Civil War Virginia

Our children had gone to Virginia to spend Spring break with their grandparents, who had flown over from England. On the Tuesday, Mr Pict and I were able to travel south to join them.  As regular readers of this blog will know, my husband is a Civil War nerd.  He was, therefore, relishing the prospect of spending some time mooching around Civil War sites in Virginia, though he agreed to restrict himself to the Peninsula Campaign of 1862 for this trip.  On our journey south, needing a comfort break, he selected the National Park visitor centre at the Tredegar Iron Works.  While I availed myself of the restroom, Mr Pict undertook a warp speed visit of the visitor centre and determined that we should return some time with the kids.  It was largely determined that Richmond should serve as the capital of the Confederacy because of these iron works so it is a significant site.  I did like that the visitor centre was housed within such a historic building.

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The next morning, with the four boys and my in-laws in tow, Mr Pict took us on a tour of Civil War sites.  We started at Yorktown.  Yorktown is more strongly associated with the War of Independence and so it proved to be at the National Park.  The focus was very much on Revolutionary history with just a slight nod to its place in the Civil War.  At the risk of muddying the waters of the boys’ learning for the day, we subjected them to the film about the history of Yorktown.  I write “subjected” because it had not been updated since probably the 1980s and the quality of performances and production values were pretty tragic.  I am not sure, therefore, that the boys engaged much with the film but hopefully some learning stuck and they at least took away from it that it was the place where Cornwallis surrendered.  They did, however, enjoy the various canons outside the visitor centre.  There was to be a lot of clambering on canons that day.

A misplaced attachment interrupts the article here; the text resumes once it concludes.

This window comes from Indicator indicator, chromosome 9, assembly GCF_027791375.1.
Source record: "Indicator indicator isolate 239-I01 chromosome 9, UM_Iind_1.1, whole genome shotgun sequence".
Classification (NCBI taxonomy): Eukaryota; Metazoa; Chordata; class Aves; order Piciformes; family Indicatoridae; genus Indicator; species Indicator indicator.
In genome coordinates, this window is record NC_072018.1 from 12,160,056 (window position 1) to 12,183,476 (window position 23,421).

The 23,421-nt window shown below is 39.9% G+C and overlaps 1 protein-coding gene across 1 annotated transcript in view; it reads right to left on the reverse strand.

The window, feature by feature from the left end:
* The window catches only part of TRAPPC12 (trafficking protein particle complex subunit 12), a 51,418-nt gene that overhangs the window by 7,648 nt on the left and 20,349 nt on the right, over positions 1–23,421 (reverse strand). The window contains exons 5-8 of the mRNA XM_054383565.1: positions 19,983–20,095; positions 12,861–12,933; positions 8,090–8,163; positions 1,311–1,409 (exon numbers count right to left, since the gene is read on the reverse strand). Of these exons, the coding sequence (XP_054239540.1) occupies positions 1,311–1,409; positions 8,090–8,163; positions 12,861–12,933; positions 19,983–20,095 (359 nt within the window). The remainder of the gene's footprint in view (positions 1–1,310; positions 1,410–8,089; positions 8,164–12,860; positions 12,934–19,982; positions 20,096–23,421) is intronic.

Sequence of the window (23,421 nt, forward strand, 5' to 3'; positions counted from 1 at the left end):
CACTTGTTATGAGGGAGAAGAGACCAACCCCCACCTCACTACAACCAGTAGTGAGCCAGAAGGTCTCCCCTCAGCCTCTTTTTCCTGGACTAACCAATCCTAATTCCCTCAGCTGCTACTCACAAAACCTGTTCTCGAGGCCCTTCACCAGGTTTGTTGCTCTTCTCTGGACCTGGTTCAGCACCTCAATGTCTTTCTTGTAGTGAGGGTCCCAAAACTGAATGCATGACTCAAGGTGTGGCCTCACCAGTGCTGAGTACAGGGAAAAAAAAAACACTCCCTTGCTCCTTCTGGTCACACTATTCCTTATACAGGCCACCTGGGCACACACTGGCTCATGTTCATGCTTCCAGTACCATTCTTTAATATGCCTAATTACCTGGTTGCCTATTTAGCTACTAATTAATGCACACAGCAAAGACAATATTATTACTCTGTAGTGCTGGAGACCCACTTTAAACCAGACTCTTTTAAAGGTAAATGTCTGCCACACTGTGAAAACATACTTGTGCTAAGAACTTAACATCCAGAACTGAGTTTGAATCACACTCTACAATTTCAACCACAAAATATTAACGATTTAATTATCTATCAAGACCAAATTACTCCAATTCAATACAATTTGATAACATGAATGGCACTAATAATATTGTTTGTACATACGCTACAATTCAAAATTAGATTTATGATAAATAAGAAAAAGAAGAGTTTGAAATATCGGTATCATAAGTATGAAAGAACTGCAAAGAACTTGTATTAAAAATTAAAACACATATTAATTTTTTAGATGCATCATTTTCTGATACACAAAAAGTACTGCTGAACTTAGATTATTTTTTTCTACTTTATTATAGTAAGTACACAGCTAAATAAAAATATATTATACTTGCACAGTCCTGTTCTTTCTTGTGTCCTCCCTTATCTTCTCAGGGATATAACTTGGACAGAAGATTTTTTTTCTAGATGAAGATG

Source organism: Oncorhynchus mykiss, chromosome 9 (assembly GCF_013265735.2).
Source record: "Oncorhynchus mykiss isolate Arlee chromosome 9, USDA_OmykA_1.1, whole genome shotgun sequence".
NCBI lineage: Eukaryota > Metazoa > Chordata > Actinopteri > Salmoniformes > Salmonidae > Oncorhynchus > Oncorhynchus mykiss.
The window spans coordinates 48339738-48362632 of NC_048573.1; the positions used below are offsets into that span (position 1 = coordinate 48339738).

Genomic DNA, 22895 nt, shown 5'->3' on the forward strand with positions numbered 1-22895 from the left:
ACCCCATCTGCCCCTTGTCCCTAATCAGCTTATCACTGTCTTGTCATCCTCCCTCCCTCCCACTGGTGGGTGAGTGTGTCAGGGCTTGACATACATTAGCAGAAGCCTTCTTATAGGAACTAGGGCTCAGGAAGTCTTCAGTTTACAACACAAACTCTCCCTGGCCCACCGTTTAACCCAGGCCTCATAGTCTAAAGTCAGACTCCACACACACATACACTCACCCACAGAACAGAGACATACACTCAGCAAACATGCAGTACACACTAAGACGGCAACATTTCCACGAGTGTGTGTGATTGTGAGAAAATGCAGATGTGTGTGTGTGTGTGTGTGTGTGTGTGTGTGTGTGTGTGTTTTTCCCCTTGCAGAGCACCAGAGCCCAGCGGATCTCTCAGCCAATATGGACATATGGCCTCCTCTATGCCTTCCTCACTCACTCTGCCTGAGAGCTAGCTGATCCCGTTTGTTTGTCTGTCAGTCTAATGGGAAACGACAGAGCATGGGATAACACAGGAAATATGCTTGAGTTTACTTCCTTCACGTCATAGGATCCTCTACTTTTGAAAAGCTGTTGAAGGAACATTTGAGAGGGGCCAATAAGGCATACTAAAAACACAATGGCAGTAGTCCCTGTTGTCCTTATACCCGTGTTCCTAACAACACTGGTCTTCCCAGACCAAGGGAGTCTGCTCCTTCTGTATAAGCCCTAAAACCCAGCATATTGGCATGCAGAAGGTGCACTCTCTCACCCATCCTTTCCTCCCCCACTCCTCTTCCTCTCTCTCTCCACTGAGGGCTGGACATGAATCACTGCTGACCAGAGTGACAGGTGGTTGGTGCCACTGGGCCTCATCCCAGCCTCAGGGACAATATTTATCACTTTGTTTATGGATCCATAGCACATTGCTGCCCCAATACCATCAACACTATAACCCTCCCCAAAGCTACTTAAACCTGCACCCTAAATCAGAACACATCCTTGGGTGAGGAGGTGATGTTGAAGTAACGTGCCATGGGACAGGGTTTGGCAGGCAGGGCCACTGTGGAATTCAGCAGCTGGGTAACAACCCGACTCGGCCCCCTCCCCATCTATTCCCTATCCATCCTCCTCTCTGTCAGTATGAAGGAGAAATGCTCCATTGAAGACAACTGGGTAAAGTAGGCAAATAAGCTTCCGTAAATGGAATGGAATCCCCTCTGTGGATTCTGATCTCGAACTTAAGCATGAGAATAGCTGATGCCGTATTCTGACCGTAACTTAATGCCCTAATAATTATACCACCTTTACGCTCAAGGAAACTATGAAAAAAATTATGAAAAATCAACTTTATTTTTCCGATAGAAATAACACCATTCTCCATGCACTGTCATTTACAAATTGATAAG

Our next stop was the Hollywood Cemetery in Richmond.  As regular readers will know, I absolutely love cemeteries.  While I personally enjoy just wandering around and appreciating the memorial architecture and funerary sculpture, it is always useful to have some famous burials to search out and provide focus to the wanderings.  Turning a cemetery visit into a “treasure hunt” also helps engage the kids.  The reason for our visit was because the cemetery, while a public cemetery rather than a military one, is chock full of confederate graves.  It, therefore, formed part of Mr Pict’s Civil War tour.  We started with a massive granite pyramid erected to commemorate the confederate dead.  It was in an area where the confederate dead of Gettysburg had been interred following their recovery from the Pennsylvania battlefield.  Can you imagine the grim task of locating all of the remains on the battlefield and preparing them for transportation to Virginia?  Nearby was the grave of George Pickett, he of Pickett’s Charge.  We also saw the grave of JEB Stuart.